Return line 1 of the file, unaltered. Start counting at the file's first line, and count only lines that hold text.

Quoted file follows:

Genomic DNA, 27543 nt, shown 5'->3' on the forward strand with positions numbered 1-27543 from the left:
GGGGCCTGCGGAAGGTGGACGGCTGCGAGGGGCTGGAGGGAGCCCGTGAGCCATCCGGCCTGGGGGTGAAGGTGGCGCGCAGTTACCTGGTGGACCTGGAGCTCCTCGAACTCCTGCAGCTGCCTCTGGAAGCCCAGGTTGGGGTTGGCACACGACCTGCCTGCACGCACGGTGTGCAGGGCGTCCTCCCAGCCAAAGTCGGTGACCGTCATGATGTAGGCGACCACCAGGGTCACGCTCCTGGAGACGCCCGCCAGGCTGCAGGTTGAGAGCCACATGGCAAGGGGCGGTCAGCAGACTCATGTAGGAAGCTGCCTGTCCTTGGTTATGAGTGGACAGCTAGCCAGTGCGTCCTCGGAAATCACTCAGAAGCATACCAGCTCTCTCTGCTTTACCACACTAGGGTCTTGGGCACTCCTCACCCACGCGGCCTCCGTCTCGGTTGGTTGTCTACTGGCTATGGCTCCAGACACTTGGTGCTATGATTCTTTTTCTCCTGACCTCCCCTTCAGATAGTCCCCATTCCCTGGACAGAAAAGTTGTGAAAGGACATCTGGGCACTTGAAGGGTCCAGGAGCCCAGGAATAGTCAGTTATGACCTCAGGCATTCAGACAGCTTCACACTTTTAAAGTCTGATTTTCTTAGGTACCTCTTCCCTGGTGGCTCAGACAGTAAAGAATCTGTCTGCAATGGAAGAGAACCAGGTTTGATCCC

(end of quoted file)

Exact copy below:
Genomic DNA, 27543 nt, shown 5'->3' on the forward strand with positions numbered 1-27543 from the left: